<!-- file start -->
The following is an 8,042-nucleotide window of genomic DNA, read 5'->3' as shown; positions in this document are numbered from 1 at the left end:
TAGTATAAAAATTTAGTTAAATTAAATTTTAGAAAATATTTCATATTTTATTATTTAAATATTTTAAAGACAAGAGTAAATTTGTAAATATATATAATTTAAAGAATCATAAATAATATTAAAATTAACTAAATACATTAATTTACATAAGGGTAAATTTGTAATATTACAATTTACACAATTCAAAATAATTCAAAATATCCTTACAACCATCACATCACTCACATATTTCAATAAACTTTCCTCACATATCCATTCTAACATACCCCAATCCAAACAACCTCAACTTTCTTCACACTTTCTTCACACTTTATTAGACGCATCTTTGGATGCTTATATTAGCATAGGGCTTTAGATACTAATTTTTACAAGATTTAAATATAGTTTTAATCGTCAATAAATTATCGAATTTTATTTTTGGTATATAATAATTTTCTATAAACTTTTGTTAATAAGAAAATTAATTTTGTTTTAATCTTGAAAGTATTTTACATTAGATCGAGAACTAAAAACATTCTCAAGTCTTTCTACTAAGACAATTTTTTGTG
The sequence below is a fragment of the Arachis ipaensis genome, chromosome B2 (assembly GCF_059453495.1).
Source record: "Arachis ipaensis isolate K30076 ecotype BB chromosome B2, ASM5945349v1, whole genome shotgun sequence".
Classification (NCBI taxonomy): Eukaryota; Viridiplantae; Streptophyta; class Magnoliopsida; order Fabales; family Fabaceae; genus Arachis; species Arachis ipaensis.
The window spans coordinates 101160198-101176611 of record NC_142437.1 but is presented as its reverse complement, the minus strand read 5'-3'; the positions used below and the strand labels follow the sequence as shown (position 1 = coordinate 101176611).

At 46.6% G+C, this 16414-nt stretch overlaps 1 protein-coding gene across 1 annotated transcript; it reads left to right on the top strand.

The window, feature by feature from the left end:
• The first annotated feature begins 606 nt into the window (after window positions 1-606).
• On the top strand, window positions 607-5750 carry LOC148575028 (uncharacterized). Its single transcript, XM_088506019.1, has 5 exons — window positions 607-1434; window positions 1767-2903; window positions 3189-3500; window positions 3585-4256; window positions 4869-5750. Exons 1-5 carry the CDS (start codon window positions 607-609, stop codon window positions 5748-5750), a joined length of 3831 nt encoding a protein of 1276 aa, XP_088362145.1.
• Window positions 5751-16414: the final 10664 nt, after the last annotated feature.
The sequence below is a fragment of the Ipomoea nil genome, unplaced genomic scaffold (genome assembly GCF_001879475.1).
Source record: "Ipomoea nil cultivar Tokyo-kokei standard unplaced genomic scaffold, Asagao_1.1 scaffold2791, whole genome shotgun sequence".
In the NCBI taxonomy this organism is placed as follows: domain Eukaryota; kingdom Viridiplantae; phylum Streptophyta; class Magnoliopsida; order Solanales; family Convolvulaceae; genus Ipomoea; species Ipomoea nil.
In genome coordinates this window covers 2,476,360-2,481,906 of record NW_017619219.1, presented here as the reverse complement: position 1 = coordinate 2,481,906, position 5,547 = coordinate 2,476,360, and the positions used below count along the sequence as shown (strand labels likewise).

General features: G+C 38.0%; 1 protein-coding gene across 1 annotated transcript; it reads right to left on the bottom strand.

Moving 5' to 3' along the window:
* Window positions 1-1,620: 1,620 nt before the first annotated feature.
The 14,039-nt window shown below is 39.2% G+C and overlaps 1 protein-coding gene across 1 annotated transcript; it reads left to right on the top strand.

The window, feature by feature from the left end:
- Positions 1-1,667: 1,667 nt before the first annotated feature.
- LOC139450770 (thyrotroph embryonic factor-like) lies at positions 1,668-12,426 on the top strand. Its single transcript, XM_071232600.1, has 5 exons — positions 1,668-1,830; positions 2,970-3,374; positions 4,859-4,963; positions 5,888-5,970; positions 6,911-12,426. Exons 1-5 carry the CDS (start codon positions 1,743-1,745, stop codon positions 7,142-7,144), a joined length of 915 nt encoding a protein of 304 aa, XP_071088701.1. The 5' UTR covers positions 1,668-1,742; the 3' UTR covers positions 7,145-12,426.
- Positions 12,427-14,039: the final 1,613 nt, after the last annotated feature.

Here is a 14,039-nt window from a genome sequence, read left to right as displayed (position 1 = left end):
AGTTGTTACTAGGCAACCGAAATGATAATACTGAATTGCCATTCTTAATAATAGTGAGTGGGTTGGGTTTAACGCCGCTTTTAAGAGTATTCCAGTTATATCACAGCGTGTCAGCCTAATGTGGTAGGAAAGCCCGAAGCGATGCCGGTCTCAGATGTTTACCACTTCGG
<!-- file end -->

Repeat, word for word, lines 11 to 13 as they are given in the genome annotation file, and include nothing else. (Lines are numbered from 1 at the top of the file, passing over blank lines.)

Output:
• Window positions 5751-16414: the final 10664 nt, after the last annotated feature.
The sequence below is a fragment of the Ipomoea nil genome, unplaced genomic scaffold (genome assembly GCF_001879475.1).
Source record: "Ipomoea nil cultivar Tokyo-kokei standard unplaced genomic scaffold, Asagao_1.1 scaffold2791, whole genome shotgun sequence".